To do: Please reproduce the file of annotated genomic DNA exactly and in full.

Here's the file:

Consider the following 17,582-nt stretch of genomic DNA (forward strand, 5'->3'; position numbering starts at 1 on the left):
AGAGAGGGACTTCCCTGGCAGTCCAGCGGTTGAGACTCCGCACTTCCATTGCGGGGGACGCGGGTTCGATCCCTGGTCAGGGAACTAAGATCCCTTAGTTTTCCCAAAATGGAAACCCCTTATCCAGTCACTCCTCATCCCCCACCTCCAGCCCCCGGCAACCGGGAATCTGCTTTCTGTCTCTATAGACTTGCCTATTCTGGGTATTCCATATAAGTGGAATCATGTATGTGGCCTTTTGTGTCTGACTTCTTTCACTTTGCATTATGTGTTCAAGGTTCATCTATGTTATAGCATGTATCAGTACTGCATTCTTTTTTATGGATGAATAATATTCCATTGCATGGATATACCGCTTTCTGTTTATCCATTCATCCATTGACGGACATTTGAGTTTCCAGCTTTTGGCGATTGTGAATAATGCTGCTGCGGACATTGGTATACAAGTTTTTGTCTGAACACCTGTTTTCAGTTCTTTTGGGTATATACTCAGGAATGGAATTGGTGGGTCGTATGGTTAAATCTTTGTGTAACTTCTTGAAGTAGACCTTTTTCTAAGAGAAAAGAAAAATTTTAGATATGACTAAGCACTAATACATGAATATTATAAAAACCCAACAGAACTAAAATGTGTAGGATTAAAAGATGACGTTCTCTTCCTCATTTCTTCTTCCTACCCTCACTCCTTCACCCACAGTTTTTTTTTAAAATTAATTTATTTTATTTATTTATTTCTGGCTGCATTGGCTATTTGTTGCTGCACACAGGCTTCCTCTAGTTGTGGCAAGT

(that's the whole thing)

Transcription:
Consider the following 17,582-nt stretch of genomic DNA (forward strand, 5'->3'; position numbering starts at 1 on the left):
AGAGAGGGACTTCCCTGGCAGTCCAGCGGTTGAGACTCCGCACTTCCATTGCGGGGGACGCGGGTTCGATCCCTGGTCAGGGAACTAAGATCCCTTAGTTTTCCCAAAATGGAAACCCCTTATCCAGTCACTCCTCATCCCCCACCTCCAGCCCCCGGCAACCGGGAATCTGCTTTCTGTCTCTATAGACTTGCCTATTCTGGGTATTCCATATAAGTGGAATCATGTATGTGGCCTTTTGTGTCTGACTTCTTTCACTTTGCATTATGTGTTCAAGGTTCATCTATGTTATAGCATGTATCAGTACTGCATTCTTTTTTATGGATGAATAATATTCCATTGCATGGATATACCGCTTTCTGTTTATCCATTCATCCATTGACGGACATTTGAGTTTCCAGCTTTTGGCGATTGTGAATAATGCTGCTGCGGACATTGGTATACAAGTTTTTGTCTGAACACCTGTTTTCAGTTCTTTTGGGTATATACTCAGGAATGGAATTGGTGGGTCGTATGGTTAAATCTTTGTGTAACTTCTTGAAGTAGACCTTTTTCTAAGAGAAAAGAAAAATTTTAGATATGACTAAGCACTAATACATGAATATTATAAAAACCCAACAGAACTAAAATGTGTAGGATTAAAAGATGACGTTCTCTTCCTCATTTCTTCTTCCTACCCTCACTCCTTCACCCACAGTTTTTTTTTAAAATTAATTTATTTTATTTATTTATTTCTGGCTGCATTGGCTATTTGTTGCTGCACACAGGCTTCCTCTAGTTGTGGCAAGT